It appears my reading of the situation, outlined a few weeks back in House of Cards, was correct. According to a note from Deacon Rosenthal of the Anglican Communion Office, the Archbishop of Canterbury
has not in any way endorsed the actions of the Primate of the Southern Cone, Bishop Gregory Venables, in his welcoming of dioceses, such as San Joaquin in the Episcopal Church, to become part of his province in South America.
Now, this announcement would have been helpful last Friday, in time perhaps to hose down the restive Fresnonians with a cold draught of temperance and restraint. Why was this word of caution not issued sooner?
Might I offer another insight concerning Archbishop Rowan Williams in light of this? I don't think he wants to be a leader. (Quiet, please, in the back row; I'm serious.) I mean that he sees his role as a monitor, a guardian of unity but not its enforcer, one who wants people really to do what they think best and then to offer his assessment afterwards. Perhaps this is a form of leadership; though it reminds me of the old game of Hot and Cold we played as children, and seems a needlessly time-wasting way to lead.
What is paradoxical in all this is that Rowan, apparently (and explicitly) not wanting to impose his own views, by playing his cards so close to the chest they become subcutaneous, has engineered a situation in which people hang upon his every arched eyebrow. I mean that quite literally; at the Chicago Consultation one of the English participants mentioned how often people will say things like, "I said such-and-such to Rowan last week and he winked and nodded." This is communication by innuendo, in which Rowan has become like one of those elfin fairy-tale characters (well, he is Welsh, after all) given to winks, nods, and cryptic gnomicisms.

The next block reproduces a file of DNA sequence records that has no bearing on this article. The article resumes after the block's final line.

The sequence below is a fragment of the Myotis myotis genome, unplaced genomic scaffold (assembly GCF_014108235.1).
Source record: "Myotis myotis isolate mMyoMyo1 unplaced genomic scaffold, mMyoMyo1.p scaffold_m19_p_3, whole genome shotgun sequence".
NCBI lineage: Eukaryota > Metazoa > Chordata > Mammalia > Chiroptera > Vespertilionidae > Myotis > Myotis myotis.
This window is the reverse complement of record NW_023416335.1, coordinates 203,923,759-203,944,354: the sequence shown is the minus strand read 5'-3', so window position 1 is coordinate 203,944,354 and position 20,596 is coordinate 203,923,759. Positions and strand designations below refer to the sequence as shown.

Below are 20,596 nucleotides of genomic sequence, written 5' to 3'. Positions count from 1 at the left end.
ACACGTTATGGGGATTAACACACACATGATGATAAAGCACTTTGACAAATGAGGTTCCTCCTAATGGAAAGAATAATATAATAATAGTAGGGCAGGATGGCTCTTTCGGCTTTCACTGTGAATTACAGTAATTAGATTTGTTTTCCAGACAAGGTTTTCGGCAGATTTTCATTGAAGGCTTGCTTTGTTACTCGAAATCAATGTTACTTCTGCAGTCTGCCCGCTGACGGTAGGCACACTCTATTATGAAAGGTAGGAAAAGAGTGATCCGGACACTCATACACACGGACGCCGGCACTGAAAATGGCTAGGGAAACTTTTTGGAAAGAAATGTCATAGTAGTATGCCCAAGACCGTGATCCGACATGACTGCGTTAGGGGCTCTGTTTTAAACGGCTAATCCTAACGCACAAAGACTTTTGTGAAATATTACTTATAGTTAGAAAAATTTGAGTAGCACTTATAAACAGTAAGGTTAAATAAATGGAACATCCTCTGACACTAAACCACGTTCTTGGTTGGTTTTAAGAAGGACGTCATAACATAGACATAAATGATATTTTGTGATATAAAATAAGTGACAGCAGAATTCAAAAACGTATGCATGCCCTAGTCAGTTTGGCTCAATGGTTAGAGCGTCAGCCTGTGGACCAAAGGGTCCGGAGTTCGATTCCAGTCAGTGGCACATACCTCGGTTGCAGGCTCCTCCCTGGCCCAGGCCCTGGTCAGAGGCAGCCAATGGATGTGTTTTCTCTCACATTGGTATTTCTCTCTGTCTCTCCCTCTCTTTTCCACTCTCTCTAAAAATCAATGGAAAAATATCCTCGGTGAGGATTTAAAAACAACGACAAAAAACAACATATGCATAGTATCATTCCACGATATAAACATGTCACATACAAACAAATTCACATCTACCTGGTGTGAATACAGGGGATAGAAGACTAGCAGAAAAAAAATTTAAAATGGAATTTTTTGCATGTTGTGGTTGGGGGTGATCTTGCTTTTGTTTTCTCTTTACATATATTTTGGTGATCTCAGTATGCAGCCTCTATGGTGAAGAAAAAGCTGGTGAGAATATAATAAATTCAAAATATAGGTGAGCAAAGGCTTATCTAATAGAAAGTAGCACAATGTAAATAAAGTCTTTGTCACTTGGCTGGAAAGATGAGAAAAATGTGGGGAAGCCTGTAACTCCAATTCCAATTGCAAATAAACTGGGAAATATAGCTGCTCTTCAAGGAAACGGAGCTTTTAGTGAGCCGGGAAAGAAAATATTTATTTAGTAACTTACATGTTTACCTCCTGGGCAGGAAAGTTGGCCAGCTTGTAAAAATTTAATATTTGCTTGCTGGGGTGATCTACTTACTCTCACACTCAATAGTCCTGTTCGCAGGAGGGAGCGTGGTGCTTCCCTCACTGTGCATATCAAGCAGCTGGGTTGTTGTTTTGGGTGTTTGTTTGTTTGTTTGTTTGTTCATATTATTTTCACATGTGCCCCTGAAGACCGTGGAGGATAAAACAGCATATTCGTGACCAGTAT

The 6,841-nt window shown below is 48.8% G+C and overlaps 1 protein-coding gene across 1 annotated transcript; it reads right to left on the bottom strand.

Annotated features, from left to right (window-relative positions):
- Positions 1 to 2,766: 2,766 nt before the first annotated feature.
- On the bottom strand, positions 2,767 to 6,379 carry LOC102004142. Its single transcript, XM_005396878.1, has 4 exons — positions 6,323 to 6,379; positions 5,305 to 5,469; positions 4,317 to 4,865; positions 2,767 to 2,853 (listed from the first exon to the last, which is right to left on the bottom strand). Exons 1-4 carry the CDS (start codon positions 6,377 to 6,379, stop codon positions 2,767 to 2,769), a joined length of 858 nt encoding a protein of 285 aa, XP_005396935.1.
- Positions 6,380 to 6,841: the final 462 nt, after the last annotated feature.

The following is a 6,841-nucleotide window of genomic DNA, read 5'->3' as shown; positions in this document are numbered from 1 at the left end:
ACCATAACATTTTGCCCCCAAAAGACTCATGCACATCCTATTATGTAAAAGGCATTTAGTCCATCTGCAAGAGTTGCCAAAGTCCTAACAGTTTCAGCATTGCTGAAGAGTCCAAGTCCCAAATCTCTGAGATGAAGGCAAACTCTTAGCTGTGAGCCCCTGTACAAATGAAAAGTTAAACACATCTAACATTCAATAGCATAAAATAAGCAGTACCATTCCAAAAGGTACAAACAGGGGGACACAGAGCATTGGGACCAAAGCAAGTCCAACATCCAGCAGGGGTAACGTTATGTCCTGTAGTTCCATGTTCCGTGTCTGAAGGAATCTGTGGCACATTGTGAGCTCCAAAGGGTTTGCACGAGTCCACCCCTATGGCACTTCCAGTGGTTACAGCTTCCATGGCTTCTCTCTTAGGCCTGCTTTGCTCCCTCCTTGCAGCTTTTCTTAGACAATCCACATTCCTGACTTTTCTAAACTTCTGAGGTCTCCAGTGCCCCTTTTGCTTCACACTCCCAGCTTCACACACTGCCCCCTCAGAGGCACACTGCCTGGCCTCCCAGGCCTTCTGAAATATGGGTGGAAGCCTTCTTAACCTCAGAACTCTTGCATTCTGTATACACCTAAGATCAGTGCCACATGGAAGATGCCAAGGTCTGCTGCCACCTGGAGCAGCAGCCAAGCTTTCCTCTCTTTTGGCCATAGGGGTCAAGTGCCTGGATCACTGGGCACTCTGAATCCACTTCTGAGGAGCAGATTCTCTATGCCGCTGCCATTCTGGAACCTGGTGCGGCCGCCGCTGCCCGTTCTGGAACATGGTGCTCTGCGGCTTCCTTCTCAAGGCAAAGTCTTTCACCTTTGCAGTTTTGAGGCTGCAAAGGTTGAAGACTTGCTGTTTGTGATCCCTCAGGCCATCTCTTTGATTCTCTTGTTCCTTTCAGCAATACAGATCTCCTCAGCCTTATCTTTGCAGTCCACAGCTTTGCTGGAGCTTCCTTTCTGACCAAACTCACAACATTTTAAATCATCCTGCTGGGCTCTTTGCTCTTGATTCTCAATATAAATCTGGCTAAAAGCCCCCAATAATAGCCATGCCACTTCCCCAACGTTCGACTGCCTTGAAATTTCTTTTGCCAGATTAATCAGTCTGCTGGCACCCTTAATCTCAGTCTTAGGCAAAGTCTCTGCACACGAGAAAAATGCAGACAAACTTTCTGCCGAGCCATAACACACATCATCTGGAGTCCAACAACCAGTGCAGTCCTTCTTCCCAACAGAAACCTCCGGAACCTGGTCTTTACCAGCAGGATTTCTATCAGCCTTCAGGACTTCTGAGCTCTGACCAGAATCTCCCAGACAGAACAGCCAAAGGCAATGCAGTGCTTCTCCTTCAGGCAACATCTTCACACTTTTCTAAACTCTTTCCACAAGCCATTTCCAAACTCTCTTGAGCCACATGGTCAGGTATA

The irony is this: I don't honestly think Rowan wants the power; that much is true. But his efforts to repulse the "greatness thrust upon him" have produced a strange kind of power, not unlike that held by certain imperial persons of history, followed about by a suite of stenographers taking down passing comments, and passing those comments to the wider world, in which they take on lives of their own, including one instance that led to the assassination of one of Rowan's predecessors.
My advice to Rowan, if he wants it, is to set aside the Delphic mode for the Socratic, at the very least. If he wants to remain on the sideline as an umpire rather than as the quarterback, let him adopt the voice of one who issues challenging questions rather than proffering quizzical hints. Apart from that, all I can see on the horizon is the old way of augury, in which wise men sacrificed animals to various gods, then examined their entrails for portents and signs. In this case, it will be the retrospective analysis of Rowan's career, after he has retired from the scene, which may at last show the true trajectory of his intents.
Tobias Haller BSG